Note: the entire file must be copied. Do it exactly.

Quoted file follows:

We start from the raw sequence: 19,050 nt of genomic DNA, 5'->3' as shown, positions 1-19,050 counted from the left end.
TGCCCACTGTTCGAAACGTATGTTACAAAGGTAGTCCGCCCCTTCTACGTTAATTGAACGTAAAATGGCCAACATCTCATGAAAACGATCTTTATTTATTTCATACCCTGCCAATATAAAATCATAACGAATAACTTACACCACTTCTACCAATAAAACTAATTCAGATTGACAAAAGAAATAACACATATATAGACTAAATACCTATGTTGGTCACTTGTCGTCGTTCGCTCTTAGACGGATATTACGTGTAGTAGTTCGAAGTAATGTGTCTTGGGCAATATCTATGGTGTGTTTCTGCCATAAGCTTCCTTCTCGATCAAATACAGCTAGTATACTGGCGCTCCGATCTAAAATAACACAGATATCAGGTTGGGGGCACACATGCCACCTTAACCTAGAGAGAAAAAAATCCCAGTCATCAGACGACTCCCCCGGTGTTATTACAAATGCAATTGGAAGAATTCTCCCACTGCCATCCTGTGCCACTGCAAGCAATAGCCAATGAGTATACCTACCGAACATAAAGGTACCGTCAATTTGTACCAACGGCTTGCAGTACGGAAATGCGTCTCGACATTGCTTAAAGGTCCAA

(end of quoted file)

We start from the raw sequence: 19,050 nt of genomic DNA, 5'->3' as shown, positions 1-19,050 counted from the left end.
TGCCCACTGTTCGAAACGTATGTTACAAAGGTAGTCCGCCCCTTCTACGTTAATTGAACGTAAAATGGCCAACATCTCATGAAAACGATCTTTATTTATTTCATACCCTGCCAATATAAAATCATAACGAATAACTTACACCACTTCTACCAATAAAACTAATTCAGATTGACAAAAGAAATAACACATATATAGACTAAATACCTATGTTGGTCACTTGTCGTCGTTCGCTCTTAGACGGATATTACGTGTAGTAGTTCGAAGTAATGTGTCTTGGGCAATATCTATGGTGTGTTTCTGCCATAAGCTTCCTTCTCGATCAAATACAGCTAGTATACTGGCGCTCCGATCTAAAATAACACAGATATCAGGTTGGGGGCACACATGCCACCTTAACCTAGAGAGAAAAAAATCCCAGTCATCAGACGACTCCCCCGGTGTTATTACAAATGCAATTGGAAGAATTCTCCCACTGCCATCCTGTGCCACTGCAAGCAATAGCCAATGAGTATACCTACCGAACATAAAGGTACCGTCAATTTGTACCAACGGCTTGCAGTACGGAAATGCGTCTCGACATTGCTTAAAGGTCCAA